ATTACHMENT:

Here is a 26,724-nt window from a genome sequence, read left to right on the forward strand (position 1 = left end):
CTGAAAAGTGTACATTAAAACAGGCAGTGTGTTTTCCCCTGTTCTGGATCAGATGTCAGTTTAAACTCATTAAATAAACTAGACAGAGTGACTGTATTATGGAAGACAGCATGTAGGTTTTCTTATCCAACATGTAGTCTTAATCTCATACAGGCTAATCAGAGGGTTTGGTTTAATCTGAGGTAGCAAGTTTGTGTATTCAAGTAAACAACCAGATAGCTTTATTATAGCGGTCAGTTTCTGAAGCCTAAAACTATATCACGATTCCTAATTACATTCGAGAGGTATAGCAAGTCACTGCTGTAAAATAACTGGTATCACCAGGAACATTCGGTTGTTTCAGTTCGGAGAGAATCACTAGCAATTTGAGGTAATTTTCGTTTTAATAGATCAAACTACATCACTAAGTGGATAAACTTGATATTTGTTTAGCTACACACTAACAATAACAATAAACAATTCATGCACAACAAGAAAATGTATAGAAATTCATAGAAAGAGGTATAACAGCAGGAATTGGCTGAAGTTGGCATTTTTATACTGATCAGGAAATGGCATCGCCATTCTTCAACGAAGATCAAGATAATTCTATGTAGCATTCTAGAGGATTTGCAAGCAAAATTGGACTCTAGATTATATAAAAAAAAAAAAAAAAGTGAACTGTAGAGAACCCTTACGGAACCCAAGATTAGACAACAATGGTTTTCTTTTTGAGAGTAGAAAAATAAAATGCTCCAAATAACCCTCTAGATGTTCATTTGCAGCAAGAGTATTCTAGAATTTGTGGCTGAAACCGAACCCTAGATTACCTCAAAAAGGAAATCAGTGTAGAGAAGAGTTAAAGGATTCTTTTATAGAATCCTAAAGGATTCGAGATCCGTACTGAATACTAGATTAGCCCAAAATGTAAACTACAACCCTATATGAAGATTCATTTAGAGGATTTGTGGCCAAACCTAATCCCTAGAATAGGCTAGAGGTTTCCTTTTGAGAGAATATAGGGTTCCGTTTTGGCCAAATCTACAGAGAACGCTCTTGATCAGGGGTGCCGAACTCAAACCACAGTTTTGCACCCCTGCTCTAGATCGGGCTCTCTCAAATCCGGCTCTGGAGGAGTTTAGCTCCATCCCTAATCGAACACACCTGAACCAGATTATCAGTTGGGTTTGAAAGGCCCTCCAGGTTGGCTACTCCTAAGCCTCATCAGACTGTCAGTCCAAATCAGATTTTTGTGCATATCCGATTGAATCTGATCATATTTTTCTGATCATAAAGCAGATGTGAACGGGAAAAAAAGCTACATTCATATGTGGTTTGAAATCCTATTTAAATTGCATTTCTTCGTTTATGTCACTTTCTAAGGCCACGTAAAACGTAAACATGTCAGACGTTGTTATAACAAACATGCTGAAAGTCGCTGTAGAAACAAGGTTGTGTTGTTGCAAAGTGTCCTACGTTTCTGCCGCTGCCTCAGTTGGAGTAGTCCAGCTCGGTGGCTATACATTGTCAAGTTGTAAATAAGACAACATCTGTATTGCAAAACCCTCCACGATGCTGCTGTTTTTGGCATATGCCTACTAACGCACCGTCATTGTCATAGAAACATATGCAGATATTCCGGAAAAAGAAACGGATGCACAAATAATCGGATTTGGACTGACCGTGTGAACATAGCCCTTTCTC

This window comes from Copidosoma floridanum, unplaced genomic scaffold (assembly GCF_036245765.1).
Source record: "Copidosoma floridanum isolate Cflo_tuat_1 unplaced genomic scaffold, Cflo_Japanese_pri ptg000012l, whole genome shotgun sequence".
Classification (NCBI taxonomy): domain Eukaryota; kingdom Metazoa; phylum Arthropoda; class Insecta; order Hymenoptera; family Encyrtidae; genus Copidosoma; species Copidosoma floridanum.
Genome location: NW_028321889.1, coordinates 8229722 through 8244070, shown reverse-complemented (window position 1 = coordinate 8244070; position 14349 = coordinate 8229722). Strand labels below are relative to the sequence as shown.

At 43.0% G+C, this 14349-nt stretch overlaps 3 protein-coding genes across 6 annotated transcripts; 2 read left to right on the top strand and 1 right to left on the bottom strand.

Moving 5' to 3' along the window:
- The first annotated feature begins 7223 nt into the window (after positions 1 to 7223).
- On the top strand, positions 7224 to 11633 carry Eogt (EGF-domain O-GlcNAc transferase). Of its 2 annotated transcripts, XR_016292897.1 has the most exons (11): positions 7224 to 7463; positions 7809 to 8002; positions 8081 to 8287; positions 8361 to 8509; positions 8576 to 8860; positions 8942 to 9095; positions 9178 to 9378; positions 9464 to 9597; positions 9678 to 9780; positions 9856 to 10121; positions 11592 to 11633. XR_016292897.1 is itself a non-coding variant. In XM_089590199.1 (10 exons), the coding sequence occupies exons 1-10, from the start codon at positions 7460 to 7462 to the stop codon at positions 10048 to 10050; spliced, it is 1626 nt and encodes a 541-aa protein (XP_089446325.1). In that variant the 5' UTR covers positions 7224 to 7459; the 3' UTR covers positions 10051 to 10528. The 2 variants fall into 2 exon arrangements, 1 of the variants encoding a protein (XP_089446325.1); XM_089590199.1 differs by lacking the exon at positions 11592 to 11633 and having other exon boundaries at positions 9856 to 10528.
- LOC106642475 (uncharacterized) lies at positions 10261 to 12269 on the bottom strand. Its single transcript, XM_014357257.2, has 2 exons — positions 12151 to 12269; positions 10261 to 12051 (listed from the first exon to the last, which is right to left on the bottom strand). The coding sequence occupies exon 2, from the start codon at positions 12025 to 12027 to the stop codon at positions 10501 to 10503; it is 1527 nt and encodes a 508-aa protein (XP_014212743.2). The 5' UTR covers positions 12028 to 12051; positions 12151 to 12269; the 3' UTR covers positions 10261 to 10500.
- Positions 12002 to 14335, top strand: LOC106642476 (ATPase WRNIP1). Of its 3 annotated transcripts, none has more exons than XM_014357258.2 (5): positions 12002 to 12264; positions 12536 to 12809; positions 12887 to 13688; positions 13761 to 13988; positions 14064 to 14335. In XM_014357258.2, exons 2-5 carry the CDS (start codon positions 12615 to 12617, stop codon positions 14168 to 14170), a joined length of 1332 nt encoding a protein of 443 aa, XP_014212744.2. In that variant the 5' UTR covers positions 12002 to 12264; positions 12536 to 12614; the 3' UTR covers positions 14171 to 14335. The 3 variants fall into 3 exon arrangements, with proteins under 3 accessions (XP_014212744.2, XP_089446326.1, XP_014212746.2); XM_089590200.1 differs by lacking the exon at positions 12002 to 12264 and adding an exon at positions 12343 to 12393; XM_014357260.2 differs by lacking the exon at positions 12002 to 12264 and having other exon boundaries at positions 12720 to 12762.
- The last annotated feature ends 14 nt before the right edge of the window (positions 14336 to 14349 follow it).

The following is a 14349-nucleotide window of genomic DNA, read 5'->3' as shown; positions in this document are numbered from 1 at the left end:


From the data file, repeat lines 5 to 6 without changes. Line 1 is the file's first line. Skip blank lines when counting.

Classification (NCBI taxonomy): domain Eukaryota; kingdom Metazoa; phylum Arthropoda; class Insecta; order Hymenoptera; family Encyrtidae; genus Copidosoma; species Copidosoma floridanum.
Genome location: NW_028321889.1, coordinates 8229722 through 8244070, shown reverse-complemented (window position 1 = coordinate 8244070; position 14349 = coordinate 8229722). Strand labels below are relative to the sequence as shown.